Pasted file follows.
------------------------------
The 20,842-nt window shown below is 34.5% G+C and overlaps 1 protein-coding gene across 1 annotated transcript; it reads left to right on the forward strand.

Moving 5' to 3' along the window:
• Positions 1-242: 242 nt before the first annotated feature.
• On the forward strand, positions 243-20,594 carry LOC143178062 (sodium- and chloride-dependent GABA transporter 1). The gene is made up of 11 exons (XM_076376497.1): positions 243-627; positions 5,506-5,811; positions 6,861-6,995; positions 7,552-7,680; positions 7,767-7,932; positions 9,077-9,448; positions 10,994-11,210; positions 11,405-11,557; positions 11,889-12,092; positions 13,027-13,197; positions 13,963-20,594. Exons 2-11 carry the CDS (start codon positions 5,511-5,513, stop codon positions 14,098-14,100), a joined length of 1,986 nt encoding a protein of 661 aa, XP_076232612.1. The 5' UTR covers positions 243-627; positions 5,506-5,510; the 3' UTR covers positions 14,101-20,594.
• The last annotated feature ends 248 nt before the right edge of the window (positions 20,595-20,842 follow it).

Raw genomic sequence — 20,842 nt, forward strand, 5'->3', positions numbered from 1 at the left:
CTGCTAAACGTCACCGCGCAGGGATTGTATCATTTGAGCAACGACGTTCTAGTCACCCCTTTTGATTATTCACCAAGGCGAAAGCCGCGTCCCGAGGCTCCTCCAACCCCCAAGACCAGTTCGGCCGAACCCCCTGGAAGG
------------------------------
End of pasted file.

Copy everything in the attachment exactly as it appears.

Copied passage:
The 20,842-nt window shown below is 34.5% G+C and overlaps 1 protein-coding gene across 1 annotated transcript; it reads left to right on the forward strand.

Moving 5' to 3' along the window:
• Positions 1-242: 242 nt before the first annotated feature.
• On the forward strand, positions 243-20,594 carry LOC143178062 (sodium- and chloride-dependent GABA transporter 1). The gene is made up of 11 exons (XM_076376497.1): positions 243-627; positions 5,506-5,811; positions 6,861-6,995; positions 7,552-7,680; positions 7,767-7,932; positions 9,077-9,448; positions 10,994-11,210; positions 11,405-11,557; positions 11,889-12,092; positions 13,027-13,197; positions 13,963-20,594. Exons 2-11 carry the CDS (start codon positions 5,511-5,513, stop codon positions 14,098-14,100), a joined length of 1,986 nt encoding a protein of 661 aa, XP_076232612.1. The 5' UTR covers positions 243-627; positions 5,506-5,510; the 3' UTR covers positions 14,101-20,594.
• The last annotated feature ends 248 nt before the right edge of the window (positions 20,595-20,842 follow it).

Raw genomic sequence — 20,842 nt, forward strand, 5'->3', positions numbered from 1 at the left:
CTGCTAAACGTCACCGCGCAGGGATTGTATCATTTGAGCAACGACGTTCTAGTCACCCCTTTTGATTATTCACCAAGGCGAAAGCCGCGTCCCGAGGCTCCTCCAACCCCCAAGACCAGTTCGGCCGAACCCCCTGGAAGG